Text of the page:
Other feminists see the episode as a necessary corrective. [Rebecca Traister, a writer-at-large for New York], who thinks that the behavior described in the media qualifies as sexual harassment, told me, “One of the troubling things about this is that there aren’t easy answers. When you change rules, you end up penalizing people who were caught behaving according to the old rules. But if you don’t change the rules they will never change.”

The lawyer Debra Katz, who has represented Christine Blasey Ford and other sexual-harassment victims, remains troubled by Franken’s case. She contends, “The allegations levelled against Senator Franken did not warrant his forced expulsion from the Senate, particularly given the context in which most of the behavior occurred, which was in his capacity as a comedian.” She adds, “All offensive behavior should be addressed, but not all offensive behavior warrants the most severe sanction.” Katz sees Franken as a cautionary tale for the #MeToo movement. “To treat all allegations the same is not only inappropriate,” she warns. “It feeds into a backlash narrative that men are vulnerable to even frivolous allegations by women.”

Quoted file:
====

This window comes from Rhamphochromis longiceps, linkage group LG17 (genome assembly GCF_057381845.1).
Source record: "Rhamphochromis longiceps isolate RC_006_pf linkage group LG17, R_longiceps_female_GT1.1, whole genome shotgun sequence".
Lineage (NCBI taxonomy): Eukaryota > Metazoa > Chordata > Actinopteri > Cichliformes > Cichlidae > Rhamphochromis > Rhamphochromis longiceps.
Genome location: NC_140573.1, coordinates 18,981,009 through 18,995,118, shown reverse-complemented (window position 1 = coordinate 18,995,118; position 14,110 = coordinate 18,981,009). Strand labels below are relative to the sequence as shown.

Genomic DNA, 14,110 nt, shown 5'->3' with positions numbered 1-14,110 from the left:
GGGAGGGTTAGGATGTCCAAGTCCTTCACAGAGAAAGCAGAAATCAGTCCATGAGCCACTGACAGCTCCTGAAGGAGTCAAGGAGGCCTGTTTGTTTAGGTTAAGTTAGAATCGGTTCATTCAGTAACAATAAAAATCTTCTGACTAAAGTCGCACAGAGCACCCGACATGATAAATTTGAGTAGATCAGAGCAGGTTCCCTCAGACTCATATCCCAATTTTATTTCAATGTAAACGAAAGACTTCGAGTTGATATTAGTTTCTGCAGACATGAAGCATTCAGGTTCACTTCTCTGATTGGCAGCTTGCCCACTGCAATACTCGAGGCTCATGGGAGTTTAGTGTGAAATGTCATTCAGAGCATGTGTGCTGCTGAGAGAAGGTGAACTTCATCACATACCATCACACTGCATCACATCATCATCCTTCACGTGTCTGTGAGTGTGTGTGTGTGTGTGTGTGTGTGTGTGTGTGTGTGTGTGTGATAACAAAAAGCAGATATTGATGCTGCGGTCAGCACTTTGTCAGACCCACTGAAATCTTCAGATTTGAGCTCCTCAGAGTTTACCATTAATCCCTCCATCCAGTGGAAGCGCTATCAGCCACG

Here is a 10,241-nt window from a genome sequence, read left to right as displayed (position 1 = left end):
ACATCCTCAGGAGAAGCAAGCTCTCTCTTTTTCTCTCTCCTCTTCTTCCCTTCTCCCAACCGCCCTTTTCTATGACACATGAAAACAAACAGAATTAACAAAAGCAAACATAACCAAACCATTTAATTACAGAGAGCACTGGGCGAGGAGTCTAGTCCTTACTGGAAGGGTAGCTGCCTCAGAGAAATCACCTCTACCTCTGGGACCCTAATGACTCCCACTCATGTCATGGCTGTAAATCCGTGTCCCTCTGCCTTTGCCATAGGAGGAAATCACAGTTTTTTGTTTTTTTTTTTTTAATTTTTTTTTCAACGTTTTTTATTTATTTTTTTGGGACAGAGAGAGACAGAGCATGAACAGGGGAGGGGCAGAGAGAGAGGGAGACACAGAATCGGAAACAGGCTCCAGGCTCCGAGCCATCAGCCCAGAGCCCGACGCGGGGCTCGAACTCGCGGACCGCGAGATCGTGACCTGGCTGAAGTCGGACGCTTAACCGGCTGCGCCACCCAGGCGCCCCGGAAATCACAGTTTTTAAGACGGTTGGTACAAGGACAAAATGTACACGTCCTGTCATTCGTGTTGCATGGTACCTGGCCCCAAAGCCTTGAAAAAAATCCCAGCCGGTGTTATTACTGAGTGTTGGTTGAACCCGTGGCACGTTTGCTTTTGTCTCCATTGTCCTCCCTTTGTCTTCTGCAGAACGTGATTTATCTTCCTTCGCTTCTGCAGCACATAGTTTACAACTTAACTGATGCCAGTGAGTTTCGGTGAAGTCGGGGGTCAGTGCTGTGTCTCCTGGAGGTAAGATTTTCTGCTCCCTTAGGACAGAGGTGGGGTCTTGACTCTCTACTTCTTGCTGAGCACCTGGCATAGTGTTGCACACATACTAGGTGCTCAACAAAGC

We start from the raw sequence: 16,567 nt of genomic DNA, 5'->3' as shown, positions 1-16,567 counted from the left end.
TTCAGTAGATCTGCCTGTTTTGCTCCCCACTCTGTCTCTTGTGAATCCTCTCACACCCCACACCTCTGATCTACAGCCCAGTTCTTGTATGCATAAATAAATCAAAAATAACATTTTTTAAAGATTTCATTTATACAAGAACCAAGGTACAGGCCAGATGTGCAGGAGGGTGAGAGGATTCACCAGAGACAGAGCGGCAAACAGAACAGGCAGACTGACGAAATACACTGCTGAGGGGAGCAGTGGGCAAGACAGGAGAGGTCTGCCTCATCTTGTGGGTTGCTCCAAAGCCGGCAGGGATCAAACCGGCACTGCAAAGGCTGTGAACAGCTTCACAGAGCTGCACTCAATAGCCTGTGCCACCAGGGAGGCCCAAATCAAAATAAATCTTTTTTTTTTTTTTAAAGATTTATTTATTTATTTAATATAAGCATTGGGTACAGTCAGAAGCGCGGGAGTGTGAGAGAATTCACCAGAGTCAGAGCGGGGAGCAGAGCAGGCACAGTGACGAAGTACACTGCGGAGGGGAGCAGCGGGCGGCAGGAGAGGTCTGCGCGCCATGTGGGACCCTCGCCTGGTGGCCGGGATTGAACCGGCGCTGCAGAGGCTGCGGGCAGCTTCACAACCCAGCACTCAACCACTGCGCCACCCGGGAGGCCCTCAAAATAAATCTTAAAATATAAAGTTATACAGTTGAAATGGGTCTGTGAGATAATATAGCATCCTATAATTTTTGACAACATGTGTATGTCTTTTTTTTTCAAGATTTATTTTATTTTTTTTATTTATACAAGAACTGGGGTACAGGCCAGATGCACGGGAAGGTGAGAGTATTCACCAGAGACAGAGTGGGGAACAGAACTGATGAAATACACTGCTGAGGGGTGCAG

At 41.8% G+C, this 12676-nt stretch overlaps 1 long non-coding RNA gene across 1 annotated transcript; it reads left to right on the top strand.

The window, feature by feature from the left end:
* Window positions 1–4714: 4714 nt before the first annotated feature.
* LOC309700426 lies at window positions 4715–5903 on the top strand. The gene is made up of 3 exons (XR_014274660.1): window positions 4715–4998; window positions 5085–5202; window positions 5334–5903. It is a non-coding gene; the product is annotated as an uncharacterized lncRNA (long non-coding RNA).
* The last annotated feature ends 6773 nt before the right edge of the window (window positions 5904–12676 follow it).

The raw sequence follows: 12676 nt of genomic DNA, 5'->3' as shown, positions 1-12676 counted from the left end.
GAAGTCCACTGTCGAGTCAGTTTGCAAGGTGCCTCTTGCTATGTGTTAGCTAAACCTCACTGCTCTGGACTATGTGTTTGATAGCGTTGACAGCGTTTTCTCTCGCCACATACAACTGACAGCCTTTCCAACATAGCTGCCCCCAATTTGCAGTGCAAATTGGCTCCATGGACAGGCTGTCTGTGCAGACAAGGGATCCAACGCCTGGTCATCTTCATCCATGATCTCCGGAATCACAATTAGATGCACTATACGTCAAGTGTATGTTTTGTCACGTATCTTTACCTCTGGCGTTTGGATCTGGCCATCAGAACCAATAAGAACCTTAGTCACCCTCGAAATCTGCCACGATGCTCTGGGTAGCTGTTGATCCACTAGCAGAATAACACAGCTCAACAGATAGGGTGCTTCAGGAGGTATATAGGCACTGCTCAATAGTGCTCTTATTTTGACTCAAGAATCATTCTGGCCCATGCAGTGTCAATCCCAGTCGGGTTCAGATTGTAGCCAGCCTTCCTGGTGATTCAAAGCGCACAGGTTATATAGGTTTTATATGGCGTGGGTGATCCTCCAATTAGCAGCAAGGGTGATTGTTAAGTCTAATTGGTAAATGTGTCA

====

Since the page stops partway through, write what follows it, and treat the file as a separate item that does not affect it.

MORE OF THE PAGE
…Adding… Possible 2022 GOP opponent…


- Posted by Rich Miller        

25 Comments
  1. - Steve - Monday, Jul 22, 19 @ 2:06 pm:

    That’s what happens when people no longer respect due process in all political situations.


  2. - Unpopular - Monday, Jul 22, 19 @ 2:09 pm:

    “When you change rules, you end up penalizing people who were caught behaving according to the old rules.”

    Actually, that statement is ridiculous on it’s face. While it is true that society today operates under this premise, it’s at the heart of much that is wrong with today’s world.